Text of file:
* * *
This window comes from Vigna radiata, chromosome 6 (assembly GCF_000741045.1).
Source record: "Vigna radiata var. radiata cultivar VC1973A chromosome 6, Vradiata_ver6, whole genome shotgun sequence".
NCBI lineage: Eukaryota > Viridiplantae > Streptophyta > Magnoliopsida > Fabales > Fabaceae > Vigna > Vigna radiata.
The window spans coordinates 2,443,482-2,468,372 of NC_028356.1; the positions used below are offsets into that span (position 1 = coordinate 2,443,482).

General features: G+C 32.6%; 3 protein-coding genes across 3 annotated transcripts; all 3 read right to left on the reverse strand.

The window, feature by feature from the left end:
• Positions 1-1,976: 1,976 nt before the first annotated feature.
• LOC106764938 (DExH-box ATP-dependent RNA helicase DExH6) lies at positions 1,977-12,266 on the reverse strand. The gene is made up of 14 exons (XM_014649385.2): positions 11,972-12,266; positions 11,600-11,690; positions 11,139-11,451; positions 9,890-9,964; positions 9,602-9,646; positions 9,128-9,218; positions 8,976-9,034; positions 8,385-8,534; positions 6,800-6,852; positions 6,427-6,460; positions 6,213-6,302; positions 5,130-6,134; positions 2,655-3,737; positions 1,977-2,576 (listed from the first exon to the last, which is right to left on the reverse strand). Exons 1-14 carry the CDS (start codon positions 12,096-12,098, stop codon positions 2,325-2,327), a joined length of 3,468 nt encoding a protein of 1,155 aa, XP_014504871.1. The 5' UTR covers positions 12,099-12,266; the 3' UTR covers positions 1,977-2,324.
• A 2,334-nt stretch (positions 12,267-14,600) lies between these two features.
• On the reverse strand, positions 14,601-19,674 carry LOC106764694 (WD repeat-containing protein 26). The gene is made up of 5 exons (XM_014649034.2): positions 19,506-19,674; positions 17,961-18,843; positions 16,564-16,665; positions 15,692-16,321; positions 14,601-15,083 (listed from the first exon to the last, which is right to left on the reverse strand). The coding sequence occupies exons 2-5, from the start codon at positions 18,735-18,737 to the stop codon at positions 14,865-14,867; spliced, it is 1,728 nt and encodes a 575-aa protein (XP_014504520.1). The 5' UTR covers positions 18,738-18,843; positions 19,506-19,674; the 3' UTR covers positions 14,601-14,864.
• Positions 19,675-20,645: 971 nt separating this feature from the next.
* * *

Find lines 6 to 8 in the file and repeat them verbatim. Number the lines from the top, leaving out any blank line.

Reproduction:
The window, feature by feature from the left end:
• Positions 1-1,976: 1,976 nt before the first annotated feature.
• LOC106764938 (DExH-box ATP-dependent RNA helicase DExH6) lies at positions 1,977-12,266 on the reverse strand. The gene is made up of 14 exons (XM_014649385.2): positions 11,972-12,266; positions 11,600-11,690; positions 11,139-11,451; positions 9,890-9,964; positions 9,602-9,646; positions 9,128-9,218; positions 8,976-9,034; positions 8,385-8,534; positions 6,800-6,852; positions 6,427-6,460; positions 6,213-6,302; positions 5,130-6,134; positions 2,655-3,737; positions 1,977-2,576 (listed from the first exon to the last, which is right to left on the reverse strand). Exons 1-14 carry the CDS (start codon positions 12,096-12,098, stop codon positions 2,325-2,327), a joined length of 3,468 nt encoding a protein of 1,155 aa, XP_014504871.1. The 5' UTR covers positions 12,099-12,266; the 3' UTR covers positions 1,977-2,324.